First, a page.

Scientists in fiction
Science and scientists are a huge part of our society. So, perfectly reasonably, a good number of men and women in white have had starring roles in our fiction. Be it in books, comics, or even on the silver screen, there really are a vast array of fictional scientists influencing how people perceive science-types and, by extension, the disciplines they devote their lives to. In this post, I want to discuss why I’m not entirely comfortable with some of the ways scientists have been represented in recent years, and muse over some of the problems Hollywood et al may be causing.
To put it straight out there, my major gripe with science in fiction is what I like to refer to as the polarisation of fictional scientists trend. By this I essentially mean that, more often than not, a fictional scientist is either a saint-like expert who is ignored as he/she warns of impending disaster or doom (think Dennis Quaid in The Day After Tomorrow), or an evil-genius who is hell-bent on causing said disaster or doom (think Syndrome in The Incredibles).
‘But wait!’ I hear you shouting at your screen, ‘Surely it’s good that fiction is warning us to listen to the under-appreciated scientist, and to be wary of all the evil genii plotting away out there?’ Well, to a point I suppose, but painting this extreme picture of scientists denies what they really are: normal human-beings with a normal amount of strengths and shortcomings. Having the public believe they must always listen to what someone says because they are a scientist is dangerous, and, perhaps just as vitally, it has the potential to put people off from engaging and debating with scientists about something they feel passionate about. And I think we can all agree, that is a very bad thing.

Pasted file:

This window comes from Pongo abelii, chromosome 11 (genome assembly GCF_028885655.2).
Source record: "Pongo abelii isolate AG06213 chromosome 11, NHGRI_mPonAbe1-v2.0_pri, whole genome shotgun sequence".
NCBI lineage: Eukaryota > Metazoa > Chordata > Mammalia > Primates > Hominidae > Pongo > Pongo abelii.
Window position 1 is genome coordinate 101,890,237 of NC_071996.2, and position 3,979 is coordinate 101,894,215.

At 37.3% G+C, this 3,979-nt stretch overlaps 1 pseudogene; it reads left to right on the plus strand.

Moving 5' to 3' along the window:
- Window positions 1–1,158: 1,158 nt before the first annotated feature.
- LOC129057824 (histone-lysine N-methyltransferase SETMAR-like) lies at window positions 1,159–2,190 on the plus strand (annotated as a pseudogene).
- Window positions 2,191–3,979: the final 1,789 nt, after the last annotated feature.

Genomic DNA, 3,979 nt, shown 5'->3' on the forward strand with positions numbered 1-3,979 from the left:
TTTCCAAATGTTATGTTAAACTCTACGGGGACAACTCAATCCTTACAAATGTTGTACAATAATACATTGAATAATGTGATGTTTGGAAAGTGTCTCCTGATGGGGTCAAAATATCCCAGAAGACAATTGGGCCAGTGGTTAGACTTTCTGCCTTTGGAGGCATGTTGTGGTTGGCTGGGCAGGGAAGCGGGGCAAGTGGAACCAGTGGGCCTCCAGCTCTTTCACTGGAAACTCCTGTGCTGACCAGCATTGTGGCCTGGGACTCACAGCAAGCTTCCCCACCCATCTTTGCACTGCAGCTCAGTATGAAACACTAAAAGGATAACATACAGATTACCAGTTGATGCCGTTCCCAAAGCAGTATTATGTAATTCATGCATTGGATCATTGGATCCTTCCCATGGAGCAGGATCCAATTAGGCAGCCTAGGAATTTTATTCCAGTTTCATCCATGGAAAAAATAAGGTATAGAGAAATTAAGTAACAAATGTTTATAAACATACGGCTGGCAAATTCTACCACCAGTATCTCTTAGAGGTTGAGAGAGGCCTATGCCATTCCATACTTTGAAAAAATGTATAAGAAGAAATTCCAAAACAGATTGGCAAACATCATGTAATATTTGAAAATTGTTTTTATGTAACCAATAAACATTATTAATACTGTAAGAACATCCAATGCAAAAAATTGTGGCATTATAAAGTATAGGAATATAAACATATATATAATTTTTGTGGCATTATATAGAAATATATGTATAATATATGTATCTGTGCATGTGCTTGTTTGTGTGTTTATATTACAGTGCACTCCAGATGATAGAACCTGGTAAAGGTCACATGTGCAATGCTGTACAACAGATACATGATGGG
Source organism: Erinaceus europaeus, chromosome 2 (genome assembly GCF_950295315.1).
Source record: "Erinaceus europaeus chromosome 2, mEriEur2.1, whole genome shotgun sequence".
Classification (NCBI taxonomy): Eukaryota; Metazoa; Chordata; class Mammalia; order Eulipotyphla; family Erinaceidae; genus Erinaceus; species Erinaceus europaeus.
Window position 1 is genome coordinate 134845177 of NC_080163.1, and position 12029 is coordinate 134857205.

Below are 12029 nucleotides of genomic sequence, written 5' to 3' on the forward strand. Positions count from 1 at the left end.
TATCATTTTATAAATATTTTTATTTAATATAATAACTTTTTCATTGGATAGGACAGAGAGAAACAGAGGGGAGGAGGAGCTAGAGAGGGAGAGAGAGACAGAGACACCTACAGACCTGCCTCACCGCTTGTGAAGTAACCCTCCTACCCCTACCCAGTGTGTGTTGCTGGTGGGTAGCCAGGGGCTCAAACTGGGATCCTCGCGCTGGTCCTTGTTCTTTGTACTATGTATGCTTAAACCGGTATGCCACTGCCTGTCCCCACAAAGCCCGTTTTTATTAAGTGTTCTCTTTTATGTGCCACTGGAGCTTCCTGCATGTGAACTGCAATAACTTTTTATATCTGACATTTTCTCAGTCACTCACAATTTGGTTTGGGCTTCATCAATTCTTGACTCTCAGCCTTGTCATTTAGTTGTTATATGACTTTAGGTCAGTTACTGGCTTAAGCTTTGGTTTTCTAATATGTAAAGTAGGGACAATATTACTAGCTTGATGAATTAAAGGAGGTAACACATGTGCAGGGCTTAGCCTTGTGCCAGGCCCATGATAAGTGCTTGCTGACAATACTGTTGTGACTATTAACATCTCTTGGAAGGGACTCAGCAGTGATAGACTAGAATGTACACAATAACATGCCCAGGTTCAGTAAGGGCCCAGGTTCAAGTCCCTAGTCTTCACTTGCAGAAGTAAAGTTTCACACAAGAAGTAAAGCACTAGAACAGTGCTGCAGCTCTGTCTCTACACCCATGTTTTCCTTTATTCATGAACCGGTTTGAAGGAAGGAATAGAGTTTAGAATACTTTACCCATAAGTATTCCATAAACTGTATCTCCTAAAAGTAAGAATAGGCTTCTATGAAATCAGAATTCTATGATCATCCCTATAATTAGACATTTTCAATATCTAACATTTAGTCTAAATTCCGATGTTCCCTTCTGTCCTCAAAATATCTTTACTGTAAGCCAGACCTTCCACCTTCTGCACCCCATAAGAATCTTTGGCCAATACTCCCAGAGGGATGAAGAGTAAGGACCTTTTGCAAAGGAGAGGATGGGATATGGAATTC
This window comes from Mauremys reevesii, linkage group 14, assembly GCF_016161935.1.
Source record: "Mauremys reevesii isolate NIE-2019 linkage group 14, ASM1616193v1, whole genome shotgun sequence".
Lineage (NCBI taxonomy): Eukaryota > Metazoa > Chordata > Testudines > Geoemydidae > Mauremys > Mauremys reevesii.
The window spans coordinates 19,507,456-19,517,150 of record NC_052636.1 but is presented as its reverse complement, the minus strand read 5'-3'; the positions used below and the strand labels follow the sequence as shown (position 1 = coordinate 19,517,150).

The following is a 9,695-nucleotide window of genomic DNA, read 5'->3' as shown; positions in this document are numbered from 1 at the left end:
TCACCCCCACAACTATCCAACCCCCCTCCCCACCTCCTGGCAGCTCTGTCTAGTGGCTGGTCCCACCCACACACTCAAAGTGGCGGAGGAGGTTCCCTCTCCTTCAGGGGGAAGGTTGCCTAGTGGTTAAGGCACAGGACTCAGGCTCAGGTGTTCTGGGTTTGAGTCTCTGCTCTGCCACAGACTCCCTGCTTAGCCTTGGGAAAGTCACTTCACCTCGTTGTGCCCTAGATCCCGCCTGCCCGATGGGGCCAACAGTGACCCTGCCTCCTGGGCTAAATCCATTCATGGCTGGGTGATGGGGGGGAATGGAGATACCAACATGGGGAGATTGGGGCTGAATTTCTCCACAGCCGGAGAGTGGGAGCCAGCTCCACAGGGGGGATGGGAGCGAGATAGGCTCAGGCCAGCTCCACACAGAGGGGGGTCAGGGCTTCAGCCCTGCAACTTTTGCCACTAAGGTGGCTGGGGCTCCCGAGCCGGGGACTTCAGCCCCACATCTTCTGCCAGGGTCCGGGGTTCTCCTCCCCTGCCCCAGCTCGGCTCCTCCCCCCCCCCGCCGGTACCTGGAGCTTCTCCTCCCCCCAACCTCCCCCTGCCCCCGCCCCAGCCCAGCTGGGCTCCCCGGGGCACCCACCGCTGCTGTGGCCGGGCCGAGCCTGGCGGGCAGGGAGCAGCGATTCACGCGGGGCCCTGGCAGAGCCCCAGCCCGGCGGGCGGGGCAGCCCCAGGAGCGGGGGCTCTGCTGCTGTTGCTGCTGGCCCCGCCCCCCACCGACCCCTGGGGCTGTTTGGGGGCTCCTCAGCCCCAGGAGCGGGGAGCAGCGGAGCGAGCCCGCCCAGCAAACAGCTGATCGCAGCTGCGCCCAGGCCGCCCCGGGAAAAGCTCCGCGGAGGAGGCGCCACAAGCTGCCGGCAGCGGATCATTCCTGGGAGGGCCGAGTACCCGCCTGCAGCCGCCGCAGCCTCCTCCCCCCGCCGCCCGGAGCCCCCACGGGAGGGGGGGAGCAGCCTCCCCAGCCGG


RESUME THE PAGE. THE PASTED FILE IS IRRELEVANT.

I admit that not all fiction is wide of the mark. Way back in 1818 Mary Shelly published the sublime Frankenstein which is a groundbreaking account of a conflicted scientist who tries to do good but ends up, well, causing a stir to put it lightly. More recently the film Contact did a decent job of showing physicists as they (sort of) are, and I think we need more of such works to better portray scientists and encourage confident engagement/debate.
In my first novel, Tethers, I tried my best to write a scientist (Dr Parfitt) who is an accurate representation of a real scientist/human. He is a man on the verge of a world-changing discovery but, to develop his ideas, he makes some very questionable decisions. I cannot say whether such actions are ever justified, it’s a topic that requires wider debate. And really, that is my point; we need to be encouraging conversation and engagement between scientists and the wider public, we shouldn’t put scientists on pedestals where they are totally out of reach!